Interview with Rear Admiral Chuck Michel, Director of JIATF-S
Four months into the launching of Operation Martillo, over 15 nations working together have persistently targeted illicit trafficking along Central America’s waters, disrupting more than 30 metric tons of drugs and detaining over 50 people.
In an interview with Diálogo, during the Central American Security Conference (CANSEC 2012) in April, the director of U.S. Joint Interagency Task Force – South (JIATF-S) said that the success of Operación Martillo lies in the tightness of its partners: “If there is a weak partner, that’s where the traffickers are going to go. It’s absolutely essential for all of us to stand together.”
Diálogo: How is JIATF-S involved in Operation Martillo?
Rear Admiral Chuck Michel, Director, JIATF-South: Operation Martillo is really a regional effort and it’s the first time we try to employ all the expertise, and all the relationships and all the history of all the regional partners to try to work together, to try to achieve a strategic effect against transnational criminal organizations that operate in the region.
JIATF-S facilitates Operation Martillo, but we really don’t own Operation Martillo. Operation Martillo is owned by various stakeholders: that includes all the militaries and law enforcement partners that participate throughout the region and beyond. We have substantial contributions from the United Kingdom, the Netherlands, France, Spain, Canada and a number of other partners.
Diálogo: How are the European partners participating?
Rear Adm. Michel: Our European partners are absolutely critical in providing ships, aircraft, intelligence and logistical support… everything you would need to run this operation. Our Dutch partners in particular are running a key part of Operation Martillo through the Central Caribbean to sense if the traffickers who are being pressured in Central America shift to the Central Caribbean. The French, under Vice Admiral Loic Raffaelli, out in Martinique, are also running an operation that is part of Operation Martillo through the Eastern Caribbean to try to achieve the exact same effect. The United Kingdom contributes through intelligence support and ships.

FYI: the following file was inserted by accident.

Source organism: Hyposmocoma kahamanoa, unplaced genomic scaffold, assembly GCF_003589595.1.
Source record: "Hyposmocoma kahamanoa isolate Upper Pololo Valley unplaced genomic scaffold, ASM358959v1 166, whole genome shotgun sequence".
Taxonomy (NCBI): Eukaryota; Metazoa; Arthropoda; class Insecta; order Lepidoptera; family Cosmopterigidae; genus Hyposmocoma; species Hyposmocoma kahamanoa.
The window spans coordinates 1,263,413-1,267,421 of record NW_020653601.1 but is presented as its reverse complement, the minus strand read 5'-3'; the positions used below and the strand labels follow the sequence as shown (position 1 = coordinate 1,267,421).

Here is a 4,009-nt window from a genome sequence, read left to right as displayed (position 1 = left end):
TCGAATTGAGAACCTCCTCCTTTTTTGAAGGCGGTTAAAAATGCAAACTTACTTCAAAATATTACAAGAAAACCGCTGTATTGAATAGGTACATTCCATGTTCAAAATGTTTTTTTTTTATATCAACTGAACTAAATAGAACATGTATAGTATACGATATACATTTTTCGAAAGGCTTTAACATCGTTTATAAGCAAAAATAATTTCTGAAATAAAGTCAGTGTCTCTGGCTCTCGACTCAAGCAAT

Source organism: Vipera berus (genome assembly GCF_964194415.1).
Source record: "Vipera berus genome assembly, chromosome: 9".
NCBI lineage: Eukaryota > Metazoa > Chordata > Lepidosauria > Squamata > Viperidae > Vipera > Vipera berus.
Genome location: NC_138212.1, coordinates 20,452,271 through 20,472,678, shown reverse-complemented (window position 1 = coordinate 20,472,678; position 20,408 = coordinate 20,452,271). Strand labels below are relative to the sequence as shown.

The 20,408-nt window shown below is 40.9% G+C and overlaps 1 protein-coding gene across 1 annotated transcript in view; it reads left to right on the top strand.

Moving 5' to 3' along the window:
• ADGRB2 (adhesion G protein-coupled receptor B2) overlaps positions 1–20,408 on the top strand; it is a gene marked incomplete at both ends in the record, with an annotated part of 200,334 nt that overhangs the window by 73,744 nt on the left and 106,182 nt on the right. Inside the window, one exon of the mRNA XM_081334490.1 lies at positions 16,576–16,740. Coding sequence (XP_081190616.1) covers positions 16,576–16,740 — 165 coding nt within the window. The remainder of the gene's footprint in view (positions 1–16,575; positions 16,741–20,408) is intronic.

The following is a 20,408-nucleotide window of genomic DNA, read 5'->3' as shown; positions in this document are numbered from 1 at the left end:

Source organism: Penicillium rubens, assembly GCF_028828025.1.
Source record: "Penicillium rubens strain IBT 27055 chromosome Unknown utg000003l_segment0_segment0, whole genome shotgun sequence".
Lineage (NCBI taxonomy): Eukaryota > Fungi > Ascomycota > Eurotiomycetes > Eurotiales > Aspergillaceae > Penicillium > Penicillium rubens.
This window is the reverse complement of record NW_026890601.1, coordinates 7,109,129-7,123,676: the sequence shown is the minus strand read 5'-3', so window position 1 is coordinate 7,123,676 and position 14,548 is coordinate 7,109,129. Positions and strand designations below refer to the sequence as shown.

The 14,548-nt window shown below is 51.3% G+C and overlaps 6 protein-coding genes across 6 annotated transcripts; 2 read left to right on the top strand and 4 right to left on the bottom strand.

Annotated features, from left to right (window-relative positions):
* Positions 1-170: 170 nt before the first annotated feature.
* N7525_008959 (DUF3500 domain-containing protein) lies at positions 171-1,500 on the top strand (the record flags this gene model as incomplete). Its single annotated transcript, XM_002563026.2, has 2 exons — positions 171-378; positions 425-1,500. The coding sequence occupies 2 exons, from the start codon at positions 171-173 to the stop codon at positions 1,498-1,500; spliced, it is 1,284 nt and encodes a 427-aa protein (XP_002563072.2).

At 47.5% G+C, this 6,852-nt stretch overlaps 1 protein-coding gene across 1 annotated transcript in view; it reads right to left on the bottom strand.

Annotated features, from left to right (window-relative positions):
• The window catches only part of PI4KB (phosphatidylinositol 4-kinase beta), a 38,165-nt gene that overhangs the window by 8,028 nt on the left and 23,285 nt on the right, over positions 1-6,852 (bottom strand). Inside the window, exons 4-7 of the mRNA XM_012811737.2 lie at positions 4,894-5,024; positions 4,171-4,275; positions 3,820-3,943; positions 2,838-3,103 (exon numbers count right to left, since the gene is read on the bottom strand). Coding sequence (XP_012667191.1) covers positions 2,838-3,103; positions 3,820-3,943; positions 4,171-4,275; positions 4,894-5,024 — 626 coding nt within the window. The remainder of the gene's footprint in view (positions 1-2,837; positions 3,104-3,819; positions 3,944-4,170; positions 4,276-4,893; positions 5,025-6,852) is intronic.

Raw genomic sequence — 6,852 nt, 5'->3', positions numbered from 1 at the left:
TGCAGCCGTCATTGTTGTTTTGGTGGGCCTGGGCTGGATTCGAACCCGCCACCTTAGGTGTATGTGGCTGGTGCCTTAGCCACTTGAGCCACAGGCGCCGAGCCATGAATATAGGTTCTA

Diálogo: How about the countries that have fewer resources?
Rear Adm. Michel: There is a place and a role for everybody throughout the region to participate. Regional partner nations and U.S. participants have a renewed commitment to address Transnational Organized Crime (TOC). We’ve seen improvements in communication sharing between nations and law enforcement activities and we’ve had an increase in the number of interdictions and seizures involving two or more nations in one way or another. No single nation or agency operating alone is capable of defeating TOC. Regardless of how small one country’s efforts or resources may seem, taken collectively, every effort enhances the region’s capacity to counter illicit trafficking.
Diálogo: Are there contingency plans for nations that may become affected if, as a consequence of the efforts put in Central America, the trafficking routes shift to the Eastern Caribbean countries?